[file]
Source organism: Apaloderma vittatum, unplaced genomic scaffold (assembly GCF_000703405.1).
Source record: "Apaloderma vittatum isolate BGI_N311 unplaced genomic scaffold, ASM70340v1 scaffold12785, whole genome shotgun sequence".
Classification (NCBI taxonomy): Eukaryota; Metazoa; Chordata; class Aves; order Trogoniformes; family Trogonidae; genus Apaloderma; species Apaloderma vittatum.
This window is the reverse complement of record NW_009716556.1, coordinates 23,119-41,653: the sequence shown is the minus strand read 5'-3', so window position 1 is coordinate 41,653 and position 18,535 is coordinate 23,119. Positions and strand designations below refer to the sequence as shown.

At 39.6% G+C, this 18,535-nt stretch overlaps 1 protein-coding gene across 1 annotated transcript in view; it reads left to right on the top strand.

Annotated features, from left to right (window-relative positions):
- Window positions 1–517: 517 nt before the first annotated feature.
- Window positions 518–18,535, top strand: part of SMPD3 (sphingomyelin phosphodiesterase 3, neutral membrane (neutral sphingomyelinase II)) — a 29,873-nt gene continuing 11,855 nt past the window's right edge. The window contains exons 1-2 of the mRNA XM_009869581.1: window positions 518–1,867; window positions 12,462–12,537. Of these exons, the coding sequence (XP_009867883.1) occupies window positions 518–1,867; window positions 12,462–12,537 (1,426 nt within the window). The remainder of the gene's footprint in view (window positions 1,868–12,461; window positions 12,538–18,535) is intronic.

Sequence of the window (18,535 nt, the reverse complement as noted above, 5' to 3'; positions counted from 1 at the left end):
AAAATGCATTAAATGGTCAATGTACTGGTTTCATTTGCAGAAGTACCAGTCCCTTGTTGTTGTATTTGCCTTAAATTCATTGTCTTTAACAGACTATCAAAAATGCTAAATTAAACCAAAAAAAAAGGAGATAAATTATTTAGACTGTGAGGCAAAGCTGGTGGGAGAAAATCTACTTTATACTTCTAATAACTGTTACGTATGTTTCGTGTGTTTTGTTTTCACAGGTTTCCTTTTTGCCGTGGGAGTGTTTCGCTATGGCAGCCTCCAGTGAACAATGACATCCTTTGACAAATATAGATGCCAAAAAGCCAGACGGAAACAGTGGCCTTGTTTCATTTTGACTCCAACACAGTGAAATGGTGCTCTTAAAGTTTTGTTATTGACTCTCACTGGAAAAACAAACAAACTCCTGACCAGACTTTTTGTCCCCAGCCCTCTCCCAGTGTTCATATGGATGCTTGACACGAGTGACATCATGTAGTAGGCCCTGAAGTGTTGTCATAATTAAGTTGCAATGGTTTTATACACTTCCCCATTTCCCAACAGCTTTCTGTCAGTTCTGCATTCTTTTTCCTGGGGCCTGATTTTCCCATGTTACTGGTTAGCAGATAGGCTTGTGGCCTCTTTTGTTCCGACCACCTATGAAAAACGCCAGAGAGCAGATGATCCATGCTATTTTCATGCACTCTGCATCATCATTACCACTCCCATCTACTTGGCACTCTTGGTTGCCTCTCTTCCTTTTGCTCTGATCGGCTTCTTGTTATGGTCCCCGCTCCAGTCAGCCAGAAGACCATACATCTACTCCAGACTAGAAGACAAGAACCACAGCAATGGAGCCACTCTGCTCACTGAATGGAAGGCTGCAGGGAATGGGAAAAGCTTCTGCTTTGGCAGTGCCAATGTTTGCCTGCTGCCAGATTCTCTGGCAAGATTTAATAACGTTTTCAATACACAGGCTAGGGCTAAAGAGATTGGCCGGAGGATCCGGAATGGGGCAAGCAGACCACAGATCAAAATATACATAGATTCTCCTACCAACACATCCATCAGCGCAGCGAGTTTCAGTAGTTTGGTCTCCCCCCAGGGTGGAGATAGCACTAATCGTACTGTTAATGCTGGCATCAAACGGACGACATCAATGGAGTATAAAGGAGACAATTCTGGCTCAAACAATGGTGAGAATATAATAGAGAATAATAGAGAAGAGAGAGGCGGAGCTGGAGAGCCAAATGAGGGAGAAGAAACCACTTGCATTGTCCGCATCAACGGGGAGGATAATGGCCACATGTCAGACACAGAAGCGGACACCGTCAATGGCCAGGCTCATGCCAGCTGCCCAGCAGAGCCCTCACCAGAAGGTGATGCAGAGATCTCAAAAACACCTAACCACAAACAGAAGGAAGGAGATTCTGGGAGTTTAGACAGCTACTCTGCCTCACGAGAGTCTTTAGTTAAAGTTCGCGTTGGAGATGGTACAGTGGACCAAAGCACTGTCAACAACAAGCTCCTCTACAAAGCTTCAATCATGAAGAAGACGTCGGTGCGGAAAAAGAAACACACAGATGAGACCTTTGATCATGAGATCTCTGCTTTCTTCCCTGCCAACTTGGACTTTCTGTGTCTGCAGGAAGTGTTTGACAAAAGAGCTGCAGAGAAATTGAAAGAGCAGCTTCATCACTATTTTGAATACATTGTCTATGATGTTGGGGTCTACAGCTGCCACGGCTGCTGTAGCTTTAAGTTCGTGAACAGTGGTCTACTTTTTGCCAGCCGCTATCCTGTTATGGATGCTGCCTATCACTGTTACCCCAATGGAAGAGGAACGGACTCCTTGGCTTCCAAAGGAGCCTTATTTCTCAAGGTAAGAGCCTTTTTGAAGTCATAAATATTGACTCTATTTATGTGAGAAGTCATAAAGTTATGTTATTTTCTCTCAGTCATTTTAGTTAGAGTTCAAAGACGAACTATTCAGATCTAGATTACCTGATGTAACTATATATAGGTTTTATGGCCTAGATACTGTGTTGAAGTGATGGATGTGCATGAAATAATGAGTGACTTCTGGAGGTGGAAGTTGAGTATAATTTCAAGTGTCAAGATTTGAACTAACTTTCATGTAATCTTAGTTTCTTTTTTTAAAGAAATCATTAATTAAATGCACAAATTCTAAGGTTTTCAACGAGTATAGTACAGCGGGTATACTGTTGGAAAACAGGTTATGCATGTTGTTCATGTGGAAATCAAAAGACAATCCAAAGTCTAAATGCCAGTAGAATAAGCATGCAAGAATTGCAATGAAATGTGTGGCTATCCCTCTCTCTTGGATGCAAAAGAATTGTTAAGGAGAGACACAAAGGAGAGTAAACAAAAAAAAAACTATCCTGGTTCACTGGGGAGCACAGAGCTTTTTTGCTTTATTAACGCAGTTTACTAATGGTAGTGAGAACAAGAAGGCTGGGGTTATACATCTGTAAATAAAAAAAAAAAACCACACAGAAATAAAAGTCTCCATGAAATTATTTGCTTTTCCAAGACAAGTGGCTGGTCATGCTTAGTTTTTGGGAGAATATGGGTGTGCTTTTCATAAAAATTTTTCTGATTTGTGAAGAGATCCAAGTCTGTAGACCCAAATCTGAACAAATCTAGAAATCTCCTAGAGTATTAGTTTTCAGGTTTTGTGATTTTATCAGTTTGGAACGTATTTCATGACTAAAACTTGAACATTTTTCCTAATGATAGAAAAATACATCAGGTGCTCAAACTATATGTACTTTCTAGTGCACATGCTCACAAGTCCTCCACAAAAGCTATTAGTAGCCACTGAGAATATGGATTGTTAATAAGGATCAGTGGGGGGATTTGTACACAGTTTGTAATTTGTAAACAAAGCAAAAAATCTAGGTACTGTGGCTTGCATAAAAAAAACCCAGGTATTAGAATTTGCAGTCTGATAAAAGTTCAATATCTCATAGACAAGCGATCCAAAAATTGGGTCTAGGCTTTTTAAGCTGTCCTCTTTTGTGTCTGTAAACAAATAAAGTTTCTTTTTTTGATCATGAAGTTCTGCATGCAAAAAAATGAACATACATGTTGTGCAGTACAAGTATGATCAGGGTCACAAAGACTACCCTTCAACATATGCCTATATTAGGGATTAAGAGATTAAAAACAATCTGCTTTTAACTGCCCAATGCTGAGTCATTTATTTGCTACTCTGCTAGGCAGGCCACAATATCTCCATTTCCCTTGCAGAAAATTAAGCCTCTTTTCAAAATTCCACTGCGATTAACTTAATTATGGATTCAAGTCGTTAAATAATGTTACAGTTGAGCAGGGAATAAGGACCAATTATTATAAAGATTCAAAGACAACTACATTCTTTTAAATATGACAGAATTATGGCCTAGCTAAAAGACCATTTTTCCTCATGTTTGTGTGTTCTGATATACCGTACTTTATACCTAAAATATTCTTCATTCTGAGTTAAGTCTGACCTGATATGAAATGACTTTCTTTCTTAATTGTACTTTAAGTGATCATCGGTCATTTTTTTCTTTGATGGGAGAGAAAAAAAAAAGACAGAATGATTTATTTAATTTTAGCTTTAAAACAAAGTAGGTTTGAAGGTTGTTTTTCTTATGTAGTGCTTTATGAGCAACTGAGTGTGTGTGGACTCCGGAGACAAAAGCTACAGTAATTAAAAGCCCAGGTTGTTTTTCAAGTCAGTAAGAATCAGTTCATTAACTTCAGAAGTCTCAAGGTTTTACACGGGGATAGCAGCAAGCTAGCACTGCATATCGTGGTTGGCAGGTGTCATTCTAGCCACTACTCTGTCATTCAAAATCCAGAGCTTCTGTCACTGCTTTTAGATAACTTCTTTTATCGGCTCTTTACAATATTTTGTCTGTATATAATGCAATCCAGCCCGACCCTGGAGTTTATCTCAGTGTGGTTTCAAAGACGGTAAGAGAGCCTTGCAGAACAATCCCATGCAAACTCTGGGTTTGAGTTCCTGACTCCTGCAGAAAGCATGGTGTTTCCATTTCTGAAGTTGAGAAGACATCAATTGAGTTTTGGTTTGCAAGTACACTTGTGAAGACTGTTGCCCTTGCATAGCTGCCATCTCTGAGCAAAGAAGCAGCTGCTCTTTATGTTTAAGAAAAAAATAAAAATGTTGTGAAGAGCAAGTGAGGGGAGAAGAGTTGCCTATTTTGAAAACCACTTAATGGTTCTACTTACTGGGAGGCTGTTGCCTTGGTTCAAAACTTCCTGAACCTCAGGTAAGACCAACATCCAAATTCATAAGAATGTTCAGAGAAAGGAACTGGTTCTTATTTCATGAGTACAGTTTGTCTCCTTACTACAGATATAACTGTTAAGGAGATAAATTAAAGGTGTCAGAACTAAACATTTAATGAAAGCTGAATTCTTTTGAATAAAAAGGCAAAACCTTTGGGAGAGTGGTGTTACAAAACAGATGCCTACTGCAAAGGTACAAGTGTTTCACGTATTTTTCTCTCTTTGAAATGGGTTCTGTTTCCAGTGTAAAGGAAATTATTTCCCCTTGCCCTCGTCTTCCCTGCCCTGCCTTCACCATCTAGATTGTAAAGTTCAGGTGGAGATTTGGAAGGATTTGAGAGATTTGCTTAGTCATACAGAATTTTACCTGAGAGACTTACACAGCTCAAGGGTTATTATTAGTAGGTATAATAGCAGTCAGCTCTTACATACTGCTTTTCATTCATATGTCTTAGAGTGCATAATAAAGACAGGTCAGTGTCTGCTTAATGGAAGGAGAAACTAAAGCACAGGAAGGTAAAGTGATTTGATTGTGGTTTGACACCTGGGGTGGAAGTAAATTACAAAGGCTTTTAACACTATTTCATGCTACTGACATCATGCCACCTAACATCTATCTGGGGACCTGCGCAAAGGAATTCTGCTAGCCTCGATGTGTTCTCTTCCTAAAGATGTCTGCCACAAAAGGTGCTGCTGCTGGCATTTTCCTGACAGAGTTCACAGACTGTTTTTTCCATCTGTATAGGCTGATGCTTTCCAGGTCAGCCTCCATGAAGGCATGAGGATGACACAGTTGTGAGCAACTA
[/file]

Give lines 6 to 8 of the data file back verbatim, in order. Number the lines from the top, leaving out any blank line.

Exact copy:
Annotated features, from left to right (window-relative positions):
- Window positions 1–517: 517 nt before the first annotated feature.
- Window positions 518–18,535, top strand: part of SMPD3 (sphingomyelin phosphodiesterase 3, neutral membrane (neutral sphingomyelinase II)) — a 29,873-nt gene continuing 11,855 nt past the window's right edge. The window contains exons 1-2 of the mRNA XM_009869581.1: window positions 518–1,867; window positions 12,462–12,537. Of these exons, the coding sequence (XP_009867883.1) occupies window positions 518–1,867; window positions 12,462–12,537 (1,426 nt within the window). The remainder of the gene's footprint in view (window positions 1,868–12,461; window positions 12,538–18,535) is intronic.